Was this newlywed frightened to death?
TERROR may have killed a frail young woman as she walked across a patch of waste land near her home, say police as they probed the terrible murder of the newlywed.
The Crime Scene: The Patch
TERROR may have killed a frail young woman as she walked across a patch of waste land near her home, posited police as they probed the terrible murder of the newlywed.
But what devilish appearance could have proved so unhinging as to have struck down 25-year-old Lillian Collins that cold December night in 1954?
The police investigation would later find the motive to be far more mundane.
But the case gripped the Black Country community and ended with a man sentenced to hang.
Mrs Collins was known to friends and family as a quiet but popular woman, devoted to her new husband, who worked at as a machinist at the Rubery Owen factory, in Moxley, near Wednesbury.
She had married sweetheart Raymond Collins at Moxley Parish Church that August.
The pair had met in Southsea three years earlier and honeymooned in a caravan in Bridgnorth before he returned to his base in Rosyth, Scotland.
During the following months, she wrote long letters to him and was even knitting him a jumper.
That fateful night of December 1, 1954, Mrs Collins left work as normal for the walk home with her colleagues Elizabeth Freeman and Joyce Collett, who described her as “happy” that evening.
However, Mrs Collins did not make it home.
Three hours later and worried for her wellbeing, her brother, Jack Lloyd, and brother-in-law Stanley Worrell began to search the streets by torchlight.
At 10pm they made the shocking discovery.
Recounting the moment, Mr Worrell told reporters at the time: “We found her lying beneath a wall on waste ground, but she apparently was not injured.”
Immediately, her husband was allowed leave. Arriving home he said: “I feel too sick and too numb to speak about it.”
A relative added: “Lillian’s death has cut Raymond to pieces. They were so very much in love.”
Within hours of the discovery of Mrs Collins’ body, Staffordshire police were convinced she had been murdered and a howling wind that night had drowned her screams. “She died from fright, there is no doubt about that,” one detective said.
The Husband: Raymond Collins
Chief Det Supt Tom Lockley, head of Staffordshire CID and veteran of many murder hunts was drafted in to head the inquiry.
A squad of police officers, led by Insp Phillip Plumbley, cordoned off the murder scene. Officers used rakes and gardening forks to turn over the long grass covering the half-acre grounds, known locally as The Patch that led to the family home in Arden Place.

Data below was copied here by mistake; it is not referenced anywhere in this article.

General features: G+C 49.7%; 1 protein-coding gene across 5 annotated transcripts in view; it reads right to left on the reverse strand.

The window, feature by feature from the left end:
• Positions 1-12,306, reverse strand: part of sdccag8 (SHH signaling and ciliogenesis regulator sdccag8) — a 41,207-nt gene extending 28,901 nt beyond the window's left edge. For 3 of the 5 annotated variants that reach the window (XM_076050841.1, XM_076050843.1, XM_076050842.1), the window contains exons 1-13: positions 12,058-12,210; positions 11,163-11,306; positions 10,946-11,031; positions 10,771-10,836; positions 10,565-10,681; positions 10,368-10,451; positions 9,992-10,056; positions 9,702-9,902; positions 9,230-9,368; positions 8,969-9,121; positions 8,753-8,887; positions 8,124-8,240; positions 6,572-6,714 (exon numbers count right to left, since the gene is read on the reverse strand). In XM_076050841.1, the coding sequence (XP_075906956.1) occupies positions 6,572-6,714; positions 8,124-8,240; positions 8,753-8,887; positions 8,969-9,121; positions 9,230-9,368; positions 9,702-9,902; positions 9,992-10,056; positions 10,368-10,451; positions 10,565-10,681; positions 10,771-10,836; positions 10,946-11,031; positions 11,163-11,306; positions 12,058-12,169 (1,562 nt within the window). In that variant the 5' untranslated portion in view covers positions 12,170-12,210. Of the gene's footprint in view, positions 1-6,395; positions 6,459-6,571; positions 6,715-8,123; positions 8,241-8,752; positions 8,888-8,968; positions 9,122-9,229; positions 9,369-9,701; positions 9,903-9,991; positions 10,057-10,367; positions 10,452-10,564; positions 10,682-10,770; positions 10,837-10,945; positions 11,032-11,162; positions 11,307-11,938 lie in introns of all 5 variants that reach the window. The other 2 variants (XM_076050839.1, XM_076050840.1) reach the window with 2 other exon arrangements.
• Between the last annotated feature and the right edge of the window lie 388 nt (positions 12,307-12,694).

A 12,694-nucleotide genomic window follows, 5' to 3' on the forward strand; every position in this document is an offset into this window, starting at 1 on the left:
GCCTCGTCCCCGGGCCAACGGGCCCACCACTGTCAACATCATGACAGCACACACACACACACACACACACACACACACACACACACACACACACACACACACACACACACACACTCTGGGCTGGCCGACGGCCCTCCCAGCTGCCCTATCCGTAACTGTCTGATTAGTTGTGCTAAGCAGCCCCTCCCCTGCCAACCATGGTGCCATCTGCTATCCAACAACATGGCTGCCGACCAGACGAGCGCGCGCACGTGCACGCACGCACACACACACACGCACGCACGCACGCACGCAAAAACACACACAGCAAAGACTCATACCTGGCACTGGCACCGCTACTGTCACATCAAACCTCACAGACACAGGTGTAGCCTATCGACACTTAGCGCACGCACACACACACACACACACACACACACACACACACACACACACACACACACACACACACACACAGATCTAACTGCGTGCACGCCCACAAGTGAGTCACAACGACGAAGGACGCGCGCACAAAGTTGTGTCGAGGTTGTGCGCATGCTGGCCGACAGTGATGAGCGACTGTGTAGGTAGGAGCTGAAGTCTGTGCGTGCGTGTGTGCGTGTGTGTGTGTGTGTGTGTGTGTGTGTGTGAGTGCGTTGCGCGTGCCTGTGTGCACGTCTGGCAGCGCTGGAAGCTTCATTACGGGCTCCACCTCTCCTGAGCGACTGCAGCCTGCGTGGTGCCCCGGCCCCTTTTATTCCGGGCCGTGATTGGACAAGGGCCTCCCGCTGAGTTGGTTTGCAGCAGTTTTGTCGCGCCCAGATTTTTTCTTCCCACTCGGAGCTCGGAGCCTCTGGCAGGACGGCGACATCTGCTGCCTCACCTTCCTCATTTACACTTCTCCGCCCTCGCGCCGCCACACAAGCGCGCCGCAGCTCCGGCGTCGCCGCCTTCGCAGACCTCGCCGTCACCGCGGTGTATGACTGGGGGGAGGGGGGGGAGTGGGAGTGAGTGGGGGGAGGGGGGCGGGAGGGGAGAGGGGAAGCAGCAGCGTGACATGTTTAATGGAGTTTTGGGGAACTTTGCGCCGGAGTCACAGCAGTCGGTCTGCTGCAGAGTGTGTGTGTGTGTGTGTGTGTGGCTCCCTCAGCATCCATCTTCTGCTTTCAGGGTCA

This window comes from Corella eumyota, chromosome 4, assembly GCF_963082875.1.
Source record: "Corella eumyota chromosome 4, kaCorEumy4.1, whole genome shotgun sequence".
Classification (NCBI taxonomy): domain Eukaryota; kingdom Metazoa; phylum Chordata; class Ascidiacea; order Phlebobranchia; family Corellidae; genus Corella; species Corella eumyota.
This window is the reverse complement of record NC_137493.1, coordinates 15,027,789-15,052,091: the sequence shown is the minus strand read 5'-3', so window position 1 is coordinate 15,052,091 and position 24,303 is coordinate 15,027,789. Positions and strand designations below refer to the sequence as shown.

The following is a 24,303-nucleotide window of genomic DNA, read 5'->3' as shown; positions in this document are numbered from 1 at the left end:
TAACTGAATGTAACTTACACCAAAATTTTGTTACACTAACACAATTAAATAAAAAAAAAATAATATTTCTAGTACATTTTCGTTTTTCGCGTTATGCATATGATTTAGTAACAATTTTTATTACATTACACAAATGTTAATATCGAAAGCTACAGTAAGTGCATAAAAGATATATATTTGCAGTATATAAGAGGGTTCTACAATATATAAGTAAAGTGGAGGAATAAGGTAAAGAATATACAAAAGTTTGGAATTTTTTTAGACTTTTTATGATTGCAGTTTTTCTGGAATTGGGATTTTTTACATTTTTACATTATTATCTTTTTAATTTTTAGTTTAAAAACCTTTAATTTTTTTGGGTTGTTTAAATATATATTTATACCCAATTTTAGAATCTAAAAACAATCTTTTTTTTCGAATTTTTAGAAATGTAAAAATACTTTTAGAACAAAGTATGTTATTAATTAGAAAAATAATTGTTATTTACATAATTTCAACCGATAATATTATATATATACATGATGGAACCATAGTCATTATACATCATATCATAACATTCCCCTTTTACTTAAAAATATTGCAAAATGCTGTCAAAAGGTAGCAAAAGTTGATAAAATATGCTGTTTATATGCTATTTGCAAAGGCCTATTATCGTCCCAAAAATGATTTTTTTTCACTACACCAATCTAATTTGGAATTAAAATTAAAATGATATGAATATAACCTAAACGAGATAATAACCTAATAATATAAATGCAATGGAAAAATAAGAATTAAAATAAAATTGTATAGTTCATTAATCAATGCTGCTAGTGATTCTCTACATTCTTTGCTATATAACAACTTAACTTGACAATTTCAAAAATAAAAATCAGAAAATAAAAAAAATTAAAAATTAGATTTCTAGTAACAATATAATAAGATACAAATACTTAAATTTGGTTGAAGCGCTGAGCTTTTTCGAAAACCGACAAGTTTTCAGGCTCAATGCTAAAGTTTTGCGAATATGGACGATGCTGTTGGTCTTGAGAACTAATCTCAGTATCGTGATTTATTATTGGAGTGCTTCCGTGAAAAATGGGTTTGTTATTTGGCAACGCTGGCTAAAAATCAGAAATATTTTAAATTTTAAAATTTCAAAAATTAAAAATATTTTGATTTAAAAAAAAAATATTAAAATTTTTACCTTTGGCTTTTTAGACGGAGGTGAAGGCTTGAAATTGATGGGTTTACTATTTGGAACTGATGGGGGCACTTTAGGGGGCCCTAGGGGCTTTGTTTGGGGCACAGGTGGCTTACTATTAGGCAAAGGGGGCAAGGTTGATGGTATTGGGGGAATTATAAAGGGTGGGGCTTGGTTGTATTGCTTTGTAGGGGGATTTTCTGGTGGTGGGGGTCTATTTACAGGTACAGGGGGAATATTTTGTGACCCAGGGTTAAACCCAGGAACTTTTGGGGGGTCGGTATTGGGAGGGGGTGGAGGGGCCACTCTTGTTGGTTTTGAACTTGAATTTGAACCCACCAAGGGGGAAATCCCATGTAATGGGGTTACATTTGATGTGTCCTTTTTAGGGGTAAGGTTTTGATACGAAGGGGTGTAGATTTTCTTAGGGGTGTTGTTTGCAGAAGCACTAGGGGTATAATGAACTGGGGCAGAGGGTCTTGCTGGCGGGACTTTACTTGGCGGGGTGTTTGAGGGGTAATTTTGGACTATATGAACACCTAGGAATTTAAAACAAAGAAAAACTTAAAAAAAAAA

More than 200 detectives were drafted in to the investigation. The murder was briefly linked with a terrifying attack on another woman in nearby Coseley who was throttled with a clothes line during a robbery two days after the murder.
Police officers began guarding nurses at Moxley Hospital after they reported attempts by a burly stranger to molest them. And women were warned not to go out at night. Detectives also travelled to Warwickshire in a “sensational development” when the case was linked to that of the Stratford Strangler who had killed nurse Olive Bennett eight months earlier.
The breakthrough, when it came, was not as sensational as thought.
Detectives had gone to Chester to interview Private Kenneth Causer, who was serving with the Army Catering Corps on National Service.
The 19-year-old lived in Queen Street, opposite the spot where the body of Mrs Collins was found and he had been seen in the area that night. He had been on leave at the time, returning to his unit three days after the murder.
The Friend: Joyce Collett
It was thought to be a routine inquiry, and Causer first said he had been to the cinema for a showing of Romeo and Juliet.
But as Det Insp William Gray probed further, Causer broke down.
“I did not intend to kill her, believe me,” he blurted out.
“I only intended to make love to her and she fainted when we were on the grass.”
Causer was brought back to Wednesbury police station. As he stepped from the car, he tried to cover his face from waiting photographers.
He was charged later that night with murder and appeared before a special magistrates court sitting the following day. The court heard that death was due to shock and asphyxia, caused by a hand being placed over a mouth and nose, possibly in an attempt to stifle screams during an attempted sex attack.
The Prime Suspect: Kenneth Causer
At a subsequent hearing, Causer pleaded not guilty to her murder. As the victim’s husband sat in the public gallery, a statement said to have been made by Causer, in which he admitted an attack on the woman but denied intending to kill her, was read out to court.
In it, he confessed: “I had no intention to kill her. I was standing on the corner of Queen Street when she came from the Wednesbury direction.
“She crossed Queen Street to go across the waste ground. I knew her. I followed her and caught up with her. I put my arms on her shoulders. I started to make love to her by kissing her. We were both lying on the ground when I realised she had fainted.
I dragged her towards the wall and left her. I did not think she was dead. After that I went home and had a wash, then went out again and stood on the corner of Queen Street. I saw a bus coming and caught it and went to the cinema.”
In March 1955, Causer was sentenced to death at Staffordshire Assizes for the murder of Lillian Collins. The jury added a strong recommendation for mercy to their verdict which the judge, Mr Justice Devlin said he would forward to the Home Secretary. Later that month the Home Secretary agreed and granted a reprieve.